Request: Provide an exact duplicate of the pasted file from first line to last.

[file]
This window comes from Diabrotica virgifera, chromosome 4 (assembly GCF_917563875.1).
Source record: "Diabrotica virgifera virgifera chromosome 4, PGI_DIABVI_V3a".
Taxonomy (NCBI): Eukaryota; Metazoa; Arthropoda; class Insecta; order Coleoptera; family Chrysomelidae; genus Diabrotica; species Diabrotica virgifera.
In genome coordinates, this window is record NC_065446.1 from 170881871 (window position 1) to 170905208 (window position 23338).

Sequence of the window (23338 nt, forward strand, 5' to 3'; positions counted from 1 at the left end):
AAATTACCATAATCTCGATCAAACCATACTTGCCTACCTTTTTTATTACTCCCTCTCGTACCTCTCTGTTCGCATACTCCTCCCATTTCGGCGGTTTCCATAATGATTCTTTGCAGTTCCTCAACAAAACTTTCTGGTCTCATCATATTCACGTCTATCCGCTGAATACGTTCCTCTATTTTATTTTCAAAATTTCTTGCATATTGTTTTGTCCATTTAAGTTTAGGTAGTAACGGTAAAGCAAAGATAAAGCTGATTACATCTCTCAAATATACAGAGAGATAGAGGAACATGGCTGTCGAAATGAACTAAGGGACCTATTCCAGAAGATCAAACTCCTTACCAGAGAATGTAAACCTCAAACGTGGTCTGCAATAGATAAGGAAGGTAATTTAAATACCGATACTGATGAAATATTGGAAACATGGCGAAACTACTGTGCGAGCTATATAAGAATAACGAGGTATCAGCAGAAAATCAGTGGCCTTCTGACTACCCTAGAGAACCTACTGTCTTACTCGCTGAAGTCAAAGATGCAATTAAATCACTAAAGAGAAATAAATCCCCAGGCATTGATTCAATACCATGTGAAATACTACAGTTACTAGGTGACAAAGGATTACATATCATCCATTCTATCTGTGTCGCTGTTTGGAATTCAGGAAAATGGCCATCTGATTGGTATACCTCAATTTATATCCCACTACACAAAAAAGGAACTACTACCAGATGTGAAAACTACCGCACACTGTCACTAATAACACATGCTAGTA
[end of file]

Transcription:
This window comes from Diabrotica virgifera, chromosome 4 (assembly GCF_917563875.1).
Source record: "Diabrotica virgifera virgifera chromosome 4, PGI_DIABVI_V3a".
Taxonomy (NCBI): Eukaryota; Metazoa; Arthropoda; class Insecta; order Coleoptera; family Chrysomelidae; genus Diabrotica; species Diabrotica virgifera.
In genome coordinates, this window is record NC_065446.1 from 170881871 (window position 1) to 170905208 (window position 23338).

Sequence of the window (23338 nt, forward strand, 5' to 3'; positions counted from 1 at the left end):
AAATTACCATAATCTCGATCAAACCATACTTGCCTACCTTTTTTATTACTCCCTCTCGTACCTCTCTGTTCGCATACTCCTCCCATTTCGGCGGTTTCCATAATGATTCTTTGCAGTTCCTCAACAAAACTTTCTGGTCTCATCATATTCACGTCTATCCGCTGAATACGTTCCTCTATTTTATTTTCAAAATTTCTTGCATATTGTTTTGTCCATTTAAGTTTAGGTAGTAACGGTAAAGCAAAGATAAAGCTGATTACATCTCTCAAATATACAGAGAGATAGAGGAACATGGCTGTCGAAATGAACTAAGGGACCTATTCCAGAAGATCAAACTCCTTACCAGAGAATGTAAACCTCAAACGTGGTCTGCAATAGATAAGGAAGGTAATTTAAATACCGATACTGATGAAATATTGGAAACATGGCGAAACTACTGTGCGAGCTATATAAGAATAACGAGGTATCAGCAGAAAATCAGTGGCCTTCTGACTACCCTAGAGAACCTACTGTCTTACTCGCTGAAGTCAAAGATGCAATTAAATCACTAAAGAGAAATAAATCCCCAGGCATTGATTCAATACCATGTGAAATACTACAGTTACTAGGTGACAAAGGATTACATATCATCCATTCTATCTGTGTCGCTGTTTGGAATTCAGGAAAATGGCCATCTGATTGGTATACCTCAATTTATATCCCACTACACAAAAAAGGAACTACTACCAGATGTGAAAACTACCGCACACTGTCACTAATAACACATGCTAGTA